I have to admit that when it comes to navigating circular walks I will generally favour a clockwise direction, lest the devil appear I guess. In this instance it seemed only natural to choose this direction, there was no discussion or argument over the direction that should be taken, one put ones best foot forward, not forgetting ones second best foot, to find one heading in a clockwise direction.

There is nothing to stop anyone from leading an anti-clockwise route around the reservoir and I am sure the anarchist in some individuals would surely do this as a sign of breaking out from the repression of both custom and Anglian Waters preferred walking directions. Indeed, on this visit we did pass a few folk walking in the opposite direction. Anarchists? Maybe not. Scientists? Maybe. Maybe they were testing the hypothesis that walking in a counter clockwise direction would result in a confrontation with a demonic entity. However the car park where most folk started and ended their perambulations was distinctly absent of any demons so I would conclude that their experiment resulted in failure, just as my brothers careless abandon produced at Bungay. The end point did have a shop though, where a cup of tea and scones could be purchased.

In all this is a great walk with some pleasing panoramas and ever changing views of the reservoir. Refreshments can be purchased at the shop by the Stutton car park. There is a pub off route at Tattingstone, where following the road after traversing the Lemons Hill bridge will bring one to the The White Horse Inn.

Alton Water
Alton Water


Easy circumnavigation of the Alton Water reservoir

The path is easy to find from the Stutton car park. Follow the paved path to the left of the buildings. There are other little footpaths closer to the waters edge which can be used. The path leads through Larch wood to emerge close to the Tattingstone Wonder, a folly that appears to be a church tower. Follow the road around a sharp right hand bend, then where it turns left a footpath leads back down to the waters edge. Keep to the footpath until it emerges at Lemons Hill bridge.

Cross the bridge, then take the path on the right. Keep to this path ignoring all other paths leading off from it. This will follow the small creeks along the north side of the reservoir. Eventually it will emerge at the dam, where a path leads across to the meadows and car parks on the Stutton side.

Alton Water - the former fishing ponds of Tattingstone Hall
Alton Water - the former fishing ponds of Tattingstone Hall


History of the Alton Water ReservoirView in OS Map | View in Google Map

The Alton Water Reservoir came into existence due to the expected demand for water in the Southern Suffolk area heading into the 21st century. It was clear even in the 1960s that there would be insufficient water resource to service the ever growing population of the area and a solution was sought. Twenty candidate sites were drawn up including the Belstead Brook valley south of Ipswich, the Mill River Valley in the Foxhall and Bucklesham area but it was the Tattingstone valley that was eventually considered to have the best conditions to support such a reservoir.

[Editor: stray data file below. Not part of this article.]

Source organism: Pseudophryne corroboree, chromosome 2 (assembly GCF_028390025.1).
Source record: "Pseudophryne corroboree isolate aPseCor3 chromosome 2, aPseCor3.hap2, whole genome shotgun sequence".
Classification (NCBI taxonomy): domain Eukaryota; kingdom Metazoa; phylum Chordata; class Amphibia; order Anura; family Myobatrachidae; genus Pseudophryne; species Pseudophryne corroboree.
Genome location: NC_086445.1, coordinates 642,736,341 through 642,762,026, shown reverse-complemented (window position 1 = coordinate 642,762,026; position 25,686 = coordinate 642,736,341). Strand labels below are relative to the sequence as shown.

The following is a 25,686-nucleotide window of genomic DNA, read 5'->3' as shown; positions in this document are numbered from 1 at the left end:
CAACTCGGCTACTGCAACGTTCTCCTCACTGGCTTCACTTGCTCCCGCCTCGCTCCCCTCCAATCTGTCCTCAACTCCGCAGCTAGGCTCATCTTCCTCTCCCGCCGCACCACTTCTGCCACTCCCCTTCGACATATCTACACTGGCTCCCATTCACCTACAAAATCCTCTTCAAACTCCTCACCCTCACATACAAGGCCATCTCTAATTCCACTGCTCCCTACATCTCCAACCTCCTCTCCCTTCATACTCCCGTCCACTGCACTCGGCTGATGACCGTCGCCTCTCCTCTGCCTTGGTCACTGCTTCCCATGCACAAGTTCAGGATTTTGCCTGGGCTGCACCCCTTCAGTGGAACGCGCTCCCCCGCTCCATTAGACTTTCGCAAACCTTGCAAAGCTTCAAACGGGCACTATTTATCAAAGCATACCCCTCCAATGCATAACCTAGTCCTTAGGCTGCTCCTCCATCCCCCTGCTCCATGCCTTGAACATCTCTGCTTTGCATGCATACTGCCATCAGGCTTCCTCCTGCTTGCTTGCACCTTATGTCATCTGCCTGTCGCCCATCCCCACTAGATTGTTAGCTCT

Construction on the project began in 1974. A 65ft high dam across the valley that carried the Tattingstone Brook was constructed from local London clay. This would result in a body of water of some 600 acres in area with a maximum depth of 60ft and holding 3,000 million gallons which would accumulate over the following 13 years from water pumped up from the River Gipping as well as the natural aquifers that bore the Tattingstone Brook.

Such a project would not be without consequence and although the valley was sparsely populated it nonetheless held some historic buildings, notably a 17th century manor house known as Alton Hall, the 16th century Tattingstone Hall Farm and the Alton Watermill, also known as Stutton Mill, which was built at the turn of the 19th century and whose millhouse dated from 1765. All of these would become submerged and in addition some 75 people would lose their homes.

Despite any objections the proect went ahead and both Alton Hall and Tattingstone Hall were demolished prior to the flooding of the valley. However, Alton Mill gained a reprieve and was dismantled brick nby brick to be moved to the Museum of East Anglian Life at Stowmarket where it still stands today.

Alton Water model boats
Alton Water model boats


Below are a selection of images taken from from the photo album for this walk. Feel free to browse through these or click on an image to view a larger version in the Gallery.

Summary of Document Changes

Last Updated: 2018-03-07